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A couple months ago I got into a pretty horrific road accident in the middle of Kifue National Park, about 4.5 hours outside of Lusaka, the capital of Zambia. My driver lost control of the wheel, the car flipped five times into the bush, and I found myself hanging upside down by my seat belt. Some of you may think that the rest of this blog will be to warn you about the dangers of Zambian roads. It’s not. But there are a few things that really hit home with the experience that I now feel are crucial rules to live by on the roads in order to avoid this:

Zambia crashed car photo

  1. Buckle up (no really… every time… seriously… no excuses… I mean it!)
  2. Fill up
  3. Speak up

1. The seat belt saved my life. I know you’ve heard this a million times before, but I also know you’ve totally gotten into a taxi without a seat belt and just figured everything would be okay because “it’s Africa” or “it’s not that far of a drive.” Don’t give me that look. I know you’ve done it because I’ve done it too. We’ve all done it. Well don’t do it anymore! There is no question in my mind that I would be dead without that seat belt. I would have been thrown from the car as it flipped and the closest doctor was 4.5 hours away. And the truth is that I ALMOST wasn’t wearing it. When I got in the car, the belt buckle was buried in the seat, I couldn’t find it, and like so many times before I was ready to just say, “well this is normal in Africa” and let the car drive. But I found it and buckled in. Next time you’re coming back from the bar late at night and the cab doesn’t have a working buckle, GET OUT. There are other cabs. Ones with working buckles. Use those. Use a condom every time. Use a seatbelt every time too. Just do it.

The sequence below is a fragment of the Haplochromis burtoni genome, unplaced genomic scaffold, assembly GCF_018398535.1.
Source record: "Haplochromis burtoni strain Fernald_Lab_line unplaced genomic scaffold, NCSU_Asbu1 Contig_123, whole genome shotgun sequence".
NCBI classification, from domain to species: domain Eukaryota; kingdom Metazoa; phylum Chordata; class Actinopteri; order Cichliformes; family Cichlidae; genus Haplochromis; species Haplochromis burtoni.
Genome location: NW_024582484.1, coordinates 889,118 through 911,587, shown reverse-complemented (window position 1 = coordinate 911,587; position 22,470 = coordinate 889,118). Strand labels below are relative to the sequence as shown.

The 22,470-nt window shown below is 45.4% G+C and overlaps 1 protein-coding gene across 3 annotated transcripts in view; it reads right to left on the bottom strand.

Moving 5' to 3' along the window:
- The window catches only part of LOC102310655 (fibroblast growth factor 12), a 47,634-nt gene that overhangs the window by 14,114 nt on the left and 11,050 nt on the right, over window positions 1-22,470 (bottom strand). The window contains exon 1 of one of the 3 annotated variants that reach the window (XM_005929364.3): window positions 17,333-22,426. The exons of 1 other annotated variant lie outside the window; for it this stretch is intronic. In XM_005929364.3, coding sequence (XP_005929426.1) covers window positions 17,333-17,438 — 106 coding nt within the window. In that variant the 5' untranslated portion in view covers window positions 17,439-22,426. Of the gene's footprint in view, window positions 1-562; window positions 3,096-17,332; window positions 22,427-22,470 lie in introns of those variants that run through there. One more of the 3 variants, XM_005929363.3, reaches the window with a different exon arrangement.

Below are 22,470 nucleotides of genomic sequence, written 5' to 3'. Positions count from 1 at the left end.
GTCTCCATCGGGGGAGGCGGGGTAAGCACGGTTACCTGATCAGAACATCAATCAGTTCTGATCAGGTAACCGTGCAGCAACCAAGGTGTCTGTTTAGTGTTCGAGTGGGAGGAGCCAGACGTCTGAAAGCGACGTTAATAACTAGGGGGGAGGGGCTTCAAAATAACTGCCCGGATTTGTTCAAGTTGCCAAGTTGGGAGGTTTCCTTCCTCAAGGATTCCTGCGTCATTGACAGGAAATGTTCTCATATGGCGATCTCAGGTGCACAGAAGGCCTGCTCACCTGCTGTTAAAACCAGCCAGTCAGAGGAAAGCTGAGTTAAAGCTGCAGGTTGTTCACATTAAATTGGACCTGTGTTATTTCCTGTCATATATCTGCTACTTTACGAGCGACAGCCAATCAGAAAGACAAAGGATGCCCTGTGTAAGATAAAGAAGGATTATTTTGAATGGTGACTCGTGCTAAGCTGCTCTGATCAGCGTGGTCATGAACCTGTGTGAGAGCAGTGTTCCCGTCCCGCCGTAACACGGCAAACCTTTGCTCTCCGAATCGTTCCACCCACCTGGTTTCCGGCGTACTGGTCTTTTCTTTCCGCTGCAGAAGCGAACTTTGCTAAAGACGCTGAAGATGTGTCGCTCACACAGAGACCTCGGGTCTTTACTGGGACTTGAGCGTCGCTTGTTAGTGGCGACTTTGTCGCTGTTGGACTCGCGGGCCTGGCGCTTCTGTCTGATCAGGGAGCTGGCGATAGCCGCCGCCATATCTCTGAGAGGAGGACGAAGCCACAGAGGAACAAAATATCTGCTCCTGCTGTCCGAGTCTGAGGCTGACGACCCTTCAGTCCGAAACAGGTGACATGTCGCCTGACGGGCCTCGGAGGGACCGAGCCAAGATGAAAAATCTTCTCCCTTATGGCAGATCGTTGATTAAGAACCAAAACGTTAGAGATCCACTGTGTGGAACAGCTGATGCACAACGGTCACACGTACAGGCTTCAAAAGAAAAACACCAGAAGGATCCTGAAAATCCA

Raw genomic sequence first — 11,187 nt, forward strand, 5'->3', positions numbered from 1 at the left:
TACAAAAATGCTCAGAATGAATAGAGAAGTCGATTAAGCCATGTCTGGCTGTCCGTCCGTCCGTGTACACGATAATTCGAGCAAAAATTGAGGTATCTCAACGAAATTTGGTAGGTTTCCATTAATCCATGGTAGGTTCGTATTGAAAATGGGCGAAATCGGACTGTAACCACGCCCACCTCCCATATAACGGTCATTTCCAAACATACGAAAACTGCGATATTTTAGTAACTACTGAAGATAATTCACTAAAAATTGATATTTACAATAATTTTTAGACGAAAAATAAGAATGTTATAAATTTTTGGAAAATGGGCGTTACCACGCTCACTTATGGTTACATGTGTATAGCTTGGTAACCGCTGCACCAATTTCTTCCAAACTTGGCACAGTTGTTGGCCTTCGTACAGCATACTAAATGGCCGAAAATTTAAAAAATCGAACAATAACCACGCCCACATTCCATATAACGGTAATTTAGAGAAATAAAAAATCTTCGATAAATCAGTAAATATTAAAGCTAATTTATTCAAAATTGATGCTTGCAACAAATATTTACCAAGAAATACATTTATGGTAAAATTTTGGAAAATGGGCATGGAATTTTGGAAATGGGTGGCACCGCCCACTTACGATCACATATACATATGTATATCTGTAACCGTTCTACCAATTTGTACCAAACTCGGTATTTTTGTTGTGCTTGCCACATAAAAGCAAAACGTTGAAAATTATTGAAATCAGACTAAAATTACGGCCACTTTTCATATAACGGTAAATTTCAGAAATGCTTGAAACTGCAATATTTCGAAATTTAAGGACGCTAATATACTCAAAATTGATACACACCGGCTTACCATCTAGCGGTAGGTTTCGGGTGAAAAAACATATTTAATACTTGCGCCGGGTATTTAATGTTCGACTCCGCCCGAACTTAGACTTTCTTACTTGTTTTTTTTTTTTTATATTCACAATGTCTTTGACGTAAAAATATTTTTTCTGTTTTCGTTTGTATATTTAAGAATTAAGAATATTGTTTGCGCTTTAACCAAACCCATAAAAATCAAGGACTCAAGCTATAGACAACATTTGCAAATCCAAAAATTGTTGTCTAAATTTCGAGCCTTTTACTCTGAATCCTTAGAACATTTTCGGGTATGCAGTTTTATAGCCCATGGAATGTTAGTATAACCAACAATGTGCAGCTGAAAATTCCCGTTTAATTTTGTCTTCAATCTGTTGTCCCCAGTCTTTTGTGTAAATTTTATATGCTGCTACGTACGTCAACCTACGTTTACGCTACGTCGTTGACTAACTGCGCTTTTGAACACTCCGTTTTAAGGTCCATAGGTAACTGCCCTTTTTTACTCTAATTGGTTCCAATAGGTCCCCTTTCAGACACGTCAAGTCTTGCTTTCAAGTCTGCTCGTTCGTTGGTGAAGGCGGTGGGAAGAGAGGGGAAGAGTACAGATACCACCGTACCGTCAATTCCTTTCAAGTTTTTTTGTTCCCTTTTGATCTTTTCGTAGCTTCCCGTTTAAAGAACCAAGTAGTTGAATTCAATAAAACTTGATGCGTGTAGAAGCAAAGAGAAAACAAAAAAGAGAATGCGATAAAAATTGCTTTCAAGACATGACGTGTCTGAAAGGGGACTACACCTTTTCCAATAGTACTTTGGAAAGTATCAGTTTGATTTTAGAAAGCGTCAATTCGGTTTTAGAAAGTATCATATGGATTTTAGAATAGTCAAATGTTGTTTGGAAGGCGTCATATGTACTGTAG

2. The second nugget of wisdom is fill your phone. Fill your phone with airtime, fill your phone with contact numbers, and fill your phone with battery life (charge it!). It was twenty minutes after the crash before the first car drove by in the correct direction. I needed phone credit to coordinate a potential pick up and contact people about which hospital I should be heading to. The crash happened only on my third day in Zambia. Usually it takes me a few days to transfer phone numbers from my email into my actual phone (what’s the rush, right?). I’m glad I thought to punch them into my phone when I did, otherwise I would have had no way to call anyone. I initially thought I’d buy more phone credit once I got to the refugee camp I was heading to, but luckily I bought some the night before and bought a ridiculous amount. This ridiculous amount was depleted by the end of the day. So was my phone battery. Getting in a car crash is terrible enough. Not being able notify my colleagues that I was in a crash or make sure someone was waiting to meet me at the hospital would have been all that much worse. Fill it up!

3. Speak up. Drivers are drivers, right? Wrong! YOU are the driver (okay… that’s a bit dramatic, but you know what I mean). My driver was driving 120km/hr on a very narrow road. I told him to slow down once, which he did, but when he sped up again I figured, “I’m sure it’ll be fine.” It wasn’t. If you’re uncomfortable, or if you think your driver is driving too fast, or drunk, or something is just off, speak up! That’s the same for when you’re on a motorcycle taxi or in a bus. Learn how to say, “pull over now,” in whichever language and get out of the vehicle. Luckily, you’ll have loaded up your phone [see number two] so you’ll have enough phone credit and charge to call a different car to pick you up. The extra time and money is worth it. Believe me… I know.

Buckle up, fill up, and speak up. Words to live by. Literally.

Posted in: My Driver Project

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catherine
Thursday, November 5, 2015 4:18 PM
We travel not to escape life but for life not to escape us.

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About the Authors

Bobby Gondola
Debra Bokur

Globe Tripper
At Grand Central Station when she was 9 years old, Debra Bokur decided that a different train from the one her parents were boarding looked as though it might be going someplace more interesting, so she took that one instead. She still loves trains, and has since traveled the world as an award-winning journalist, magazine editor and filmmaker. A member of the Society of American Travel Writers, Debra contributes regularly to Global Traveler Magazine, and serves as the magazine website’s daily feature writer.